By Martin Relles
One December night at dinner, in the late 1950s, dad said, “this year we are going to drive to the Sierras and cut our own Christmas tree,” and we did. Early in the morning, on the next Saturday, my sister Patricia, and my brothers Terry, John and I jumped into the car with dad and headed up to the Sierra Nevada mountains.
We drove through Roseville, then Loomis, then Auburn and Colfax until we passed the snow line, and eventually turned off the road. There, we drove until we reached a place where dad thought we would likely find a Christmas tree. Then he parked the car, and we all got out. Off we walked into the woods, through the knee-high snow, in search of a tree. Wow! This seemed a lot tougher than we thought it would be. Most of the trees were too tall, and the smaller ones seemed a little scrawny and bare.
Eventually, though, we found the perfect tree. So dad pulled out a saw, and cut it down. Then Terry and I dragged the beautiful tree through the snow back to our car. That took some effort in the deep snow, but soon we reached the car with a smile on our faces. We did it. We found the perfect Christmas tree. Then dad tried to put the tree in the back of the car. Woops, the tree was a little to big. Out came the saw again, and dad cut enough off so it fit properly in the open rear compartment of our station wagon. Dad had to leave the rear hatch of the car slightly ajar to make room for the seven foot tree, but it fit. Then off we went in the direction of home. We didn’t get far though.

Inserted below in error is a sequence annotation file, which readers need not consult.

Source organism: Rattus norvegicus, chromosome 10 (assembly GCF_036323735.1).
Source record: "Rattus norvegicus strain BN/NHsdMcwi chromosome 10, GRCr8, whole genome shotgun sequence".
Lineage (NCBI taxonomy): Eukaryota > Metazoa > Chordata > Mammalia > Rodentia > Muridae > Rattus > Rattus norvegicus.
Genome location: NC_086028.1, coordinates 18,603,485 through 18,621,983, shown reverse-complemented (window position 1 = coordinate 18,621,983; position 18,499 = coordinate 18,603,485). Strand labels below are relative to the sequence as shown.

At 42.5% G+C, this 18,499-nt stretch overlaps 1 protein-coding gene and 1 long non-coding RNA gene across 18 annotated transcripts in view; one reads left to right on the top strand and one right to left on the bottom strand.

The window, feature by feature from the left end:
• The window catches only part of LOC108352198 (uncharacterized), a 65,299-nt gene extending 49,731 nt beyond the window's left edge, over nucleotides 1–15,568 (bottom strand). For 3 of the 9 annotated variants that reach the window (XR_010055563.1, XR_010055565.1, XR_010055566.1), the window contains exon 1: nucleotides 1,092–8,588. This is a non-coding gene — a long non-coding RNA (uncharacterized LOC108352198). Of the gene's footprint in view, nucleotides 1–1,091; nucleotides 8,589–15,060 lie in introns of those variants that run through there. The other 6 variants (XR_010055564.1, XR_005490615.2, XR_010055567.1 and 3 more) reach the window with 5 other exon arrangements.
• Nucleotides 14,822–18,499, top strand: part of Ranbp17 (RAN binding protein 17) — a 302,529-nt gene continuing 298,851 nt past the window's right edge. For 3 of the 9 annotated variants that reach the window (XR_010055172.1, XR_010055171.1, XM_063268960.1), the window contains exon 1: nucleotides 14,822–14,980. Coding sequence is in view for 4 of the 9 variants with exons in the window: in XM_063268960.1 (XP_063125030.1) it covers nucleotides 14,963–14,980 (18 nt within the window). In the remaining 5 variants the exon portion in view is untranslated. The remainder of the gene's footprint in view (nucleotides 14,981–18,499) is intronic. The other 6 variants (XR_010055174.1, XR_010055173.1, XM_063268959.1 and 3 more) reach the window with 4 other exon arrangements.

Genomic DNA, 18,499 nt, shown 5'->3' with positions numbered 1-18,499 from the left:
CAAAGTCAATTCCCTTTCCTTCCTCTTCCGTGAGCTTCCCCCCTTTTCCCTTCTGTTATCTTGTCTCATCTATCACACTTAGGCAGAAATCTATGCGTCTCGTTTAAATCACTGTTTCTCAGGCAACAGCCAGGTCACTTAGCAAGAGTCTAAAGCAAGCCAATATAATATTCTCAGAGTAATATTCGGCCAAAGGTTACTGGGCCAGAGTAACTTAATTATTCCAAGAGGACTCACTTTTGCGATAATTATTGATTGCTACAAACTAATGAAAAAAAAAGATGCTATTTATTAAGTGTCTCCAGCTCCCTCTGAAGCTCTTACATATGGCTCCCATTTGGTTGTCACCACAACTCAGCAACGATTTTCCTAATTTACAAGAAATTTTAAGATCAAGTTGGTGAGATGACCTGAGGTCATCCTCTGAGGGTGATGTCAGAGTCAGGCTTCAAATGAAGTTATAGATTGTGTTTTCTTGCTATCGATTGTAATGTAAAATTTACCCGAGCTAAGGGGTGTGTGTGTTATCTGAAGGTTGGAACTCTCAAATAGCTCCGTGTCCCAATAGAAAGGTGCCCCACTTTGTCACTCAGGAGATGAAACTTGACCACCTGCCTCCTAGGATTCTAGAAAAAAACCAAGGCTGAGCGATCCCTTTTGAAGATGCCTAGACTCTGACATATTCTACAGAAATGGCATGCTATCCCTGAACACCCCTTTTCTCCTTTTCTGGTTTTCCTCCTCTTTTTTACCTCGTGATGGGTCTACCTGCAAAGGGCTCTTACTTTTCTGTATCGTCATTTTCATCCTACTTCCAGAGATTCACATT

As we headed back toward the highway, we passed a forest ranger. He turned around quickly, and pulled our car over. The ranger explained that we could not take a tree from the national forest without a permit. Dad explained that we had no permit, but said that he was a Sacramento police man and understood that if we had violated the rules of the national forest we would have to suffer the consequences. When the ranger heard that, he softened his position. He said, “that’s okay Officer Relles, but in the future, you need to see us first to obtain a permit. Then, he fastened a tag to our tree which allowed us to transport it out of the forest. After that, we headed off, directly for home.
When we arrived home, dad filled the Christmas tree stand with water and secured it. Then we proceeded to decorate our beautiful fresh cut tree with lights and ornaments. We finished the job with lots of silver tinsel. It seemed the most beautiful tree we ever had. What made it so special was that we cut it ourselves.
Later in life, I took my children up to cut fresh Christmas trees in the Sierras. We usually went to a tree farm in Apple Hill. That seemed every bit as special as the one dad cut for us in the 1950s. They have not forgotten that experience.
Just last week, while I traveled abroad, my daughter and her husband took their two girls up to the mountains to cut their Christmas tee. Now, they will experience the same joy we experienced with dad, so many years ago: yet another merry Janey Way holiday experience.